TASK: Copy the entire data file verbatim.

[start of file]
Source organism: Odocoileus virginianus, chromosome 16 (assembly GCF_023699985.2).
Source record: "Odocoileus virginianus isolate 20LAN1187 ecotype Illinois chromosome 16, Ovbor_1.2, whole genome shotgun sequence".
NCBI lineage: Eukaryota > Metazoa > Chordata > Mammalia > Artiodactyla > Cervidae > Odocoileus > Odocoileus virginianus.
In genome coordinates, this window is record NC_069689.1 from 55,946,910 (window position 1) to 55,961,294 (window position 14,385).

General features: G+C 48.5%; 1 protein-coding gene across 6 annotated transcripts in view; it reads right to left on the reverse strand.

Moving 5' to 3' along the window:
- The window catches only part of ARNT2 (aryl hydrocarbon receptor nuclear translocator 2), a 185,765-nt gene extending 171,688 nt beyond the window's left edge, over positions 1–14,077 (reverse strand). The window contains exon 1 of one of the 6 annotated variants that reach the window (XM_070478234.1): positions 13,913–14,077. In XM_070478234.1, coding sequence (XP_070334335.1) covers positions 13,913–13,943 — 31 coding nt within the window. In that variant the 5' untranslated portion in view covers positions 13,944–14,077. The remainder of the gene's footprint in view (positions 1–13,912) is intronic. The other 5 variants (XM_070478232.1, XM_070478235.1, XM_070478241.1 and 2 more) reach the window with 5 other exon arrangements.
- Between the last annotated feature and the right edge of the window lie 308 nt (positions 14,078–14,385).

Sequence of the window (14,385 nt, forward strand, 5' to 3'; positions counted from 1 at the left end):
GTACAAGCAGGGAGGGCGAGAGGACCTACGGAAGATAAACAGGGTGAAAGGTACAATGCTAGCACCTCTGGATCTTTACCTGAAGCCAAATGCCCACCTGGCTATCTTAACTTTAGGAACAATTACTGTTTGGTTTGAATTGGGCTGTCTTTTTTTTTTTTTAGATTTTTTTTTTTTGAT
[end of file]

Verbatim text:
Source organism: Odocoileus virginianus, chromosome 16 (assembly GCF_023699985.2).
Source record: "Odocoileus virginianus isolate 20LAN1187 ecotype Illinois chromosome 16, Ovbor_1.2, whole genome shotgun sequence".
NCBI lineage: Eukaryota > Metazoa > Chordata > Mammalia > Artiodactyla > Cervidae > Odocoileus > Odocoileus virginianus.
In genome coordinates, this window is record NC_069689.1 from 55,946,910 (window position 1) to 55,961,294 (window position 14,385).

General features: G+C 48.5%; 1 protein-coding gene across 6 annotated transcripts in view; it reads right to left on the reverse strand.

Moving 5' to 3' along the window:
- The window catches only part of ARNT2 (aryl hydrocarbon receptor nuclear translocator 2), a 185,765-nt gene extending 171,688 nt beyond the window's left edge, over positions 1–14,077 (reverse strand). The window contains exon 1 of one of the 6 annotated variants that reach the window (XM_070478234.1): positions 13,913–14,077. In XM_070478234.1, coding sequence (XP_070334335.1) covers positions 13,913–13,943 — 31 coding nt within the window. In that variant the 5' untranslated portion in view covers positions 13,944–14,077. The remainder of the gene's footprint in view (positions 1–13,912) is intronic. The other 5 variants (XM_070478232.1, XM_070478235.1, XM_070478241.1 and 2 more) reach the window with 5 other exon arrangements.
- Between the last annotated feature and the right edge of the window lie 308 nt (positions 14,078–14,385).

Sequence of the window (14,385 nt, forward strand, 5' to 3'; positions counted from 1 at the left end):
GTACAAGCAGGGAGGGCGAGAGGACCTACGGAAGATAAACAGGGTGAAAGGTACAATGCTAGCACCTCTGGATCTTTACCTGAAGCCAAATGCCCACCTGGCTATCTTAACTTTAGGAACAATTACTGTTTGGTTTGAATTGGGCTGTCTTTTTTTTTTTTTAGATTTTTTTTTTTTGAT